There are fears Carnarvon, where water levels are already high, could experience serious flooding when the category three cyclone reaches the town about 1pm.
SES volunteers have been called out to 10 homes in Exmouth where destructive winds damaged roofs overnight.
There are unconfirmed reports of property damage in Onslow and Coral Bay after the cyclone passed through this morning.
The extent of the damage is not yet clear, but it is understood the workers’ caravan park in Coral Bay copped the brunt of it.
Weather radar See Olwyn approach the coast
Communities south to Jurien Bay have been reminded to heed emergency alerts as reports emerge of some residents being under prepared.
“Apparently some communities are being caught unaware,” a Department of Fire and Emergency Services spokesman said.
“I don’t know how that’s possible.
“The alert’s still red and we really want people to listen to those warnings and get prepared.”
Bureau of Meteorology forecaster Bob Tarr said the cyclone was still looking “pretty impressive” on satellite images.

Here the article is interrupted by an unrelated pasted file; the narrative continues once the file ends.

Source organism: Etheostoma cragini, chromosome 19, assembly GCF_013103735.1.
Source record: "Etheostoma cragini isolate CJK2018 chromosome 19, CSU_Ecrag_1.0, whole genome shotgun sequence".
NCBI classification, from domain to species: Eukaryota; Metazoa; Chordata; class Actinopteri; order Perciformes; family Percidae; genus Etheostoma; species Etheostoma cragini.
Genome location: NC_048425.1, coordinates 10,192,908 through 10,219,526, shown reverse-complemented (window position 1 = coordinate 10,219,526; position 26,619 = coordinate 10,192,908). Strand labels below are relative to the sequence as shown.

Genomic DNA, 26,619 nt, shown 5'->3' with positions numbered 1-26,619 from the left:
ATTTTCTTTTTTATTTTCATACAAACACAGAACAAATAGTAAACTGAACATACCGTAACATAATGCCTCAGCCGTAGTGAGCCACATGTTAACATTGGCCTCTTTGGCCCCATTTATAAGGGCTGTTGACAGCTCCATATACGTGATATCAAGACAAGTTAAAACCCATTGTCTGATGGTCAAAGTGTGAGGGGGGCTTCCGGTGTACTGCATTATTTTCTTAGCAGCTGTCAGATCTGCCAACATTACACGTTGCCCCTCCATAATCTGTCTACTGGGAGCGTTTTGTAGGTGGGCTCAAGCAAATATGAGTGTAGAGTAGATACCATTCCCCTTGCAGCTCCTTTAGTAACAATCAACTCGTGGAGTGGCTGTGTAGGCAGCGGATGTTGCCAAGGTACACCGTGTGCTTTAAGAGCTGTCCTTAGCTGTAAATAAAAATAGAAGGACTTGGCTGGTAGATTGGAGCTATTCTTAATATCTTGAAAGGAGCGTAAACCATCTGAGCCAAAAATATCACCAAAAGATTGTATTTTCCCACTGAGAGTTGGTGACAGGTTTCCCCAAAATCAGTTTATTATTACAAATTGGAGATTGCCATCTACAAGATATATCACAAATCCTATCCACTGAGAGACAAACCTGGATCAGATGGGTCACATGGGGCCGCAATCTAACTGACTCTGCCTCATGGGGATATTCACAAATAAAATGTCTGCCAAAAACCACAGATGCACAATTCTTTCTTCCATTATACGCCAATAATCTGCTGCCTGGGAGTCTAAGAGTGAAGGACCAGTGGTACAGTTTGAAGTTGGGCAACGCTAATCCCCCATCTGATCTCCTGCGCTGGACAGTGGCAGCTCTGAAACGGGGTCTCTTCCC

He said it was unusual for a system to track so close to the coastline for so long.
“It could be 100km further to the west over the ocean or 100km to the east inland and weakening,” he said.
“It just so happens that this one has recurved so that it is almost tracing the coastline.
“In terms of the strength of the cyclone, it does make it a little bit more problematic because it can maintain its intensity over water.”
Mr Tarr said Carnarvon and Denham would get “hit pretty hard” before the cyclone weakens gradually overnight.
He said it was important for all residents within the warning areas to take the threat seriously.
“When there is a red alert, which we have all the way down to Geraldton and Jurien Bay, you do need to heed that,” he said.
“People further south might not be as experienced with cyclone awareness.
“You tend to have hardier vegetation further north as well, so that’s a consideration for people living to the south.”
Olwyn could still be a category 1 cyclone when it reaches Geraldton at 4am tomorrow morning.
Dangerous wind gusts of up to 195km forced parts of the North West into lockdown.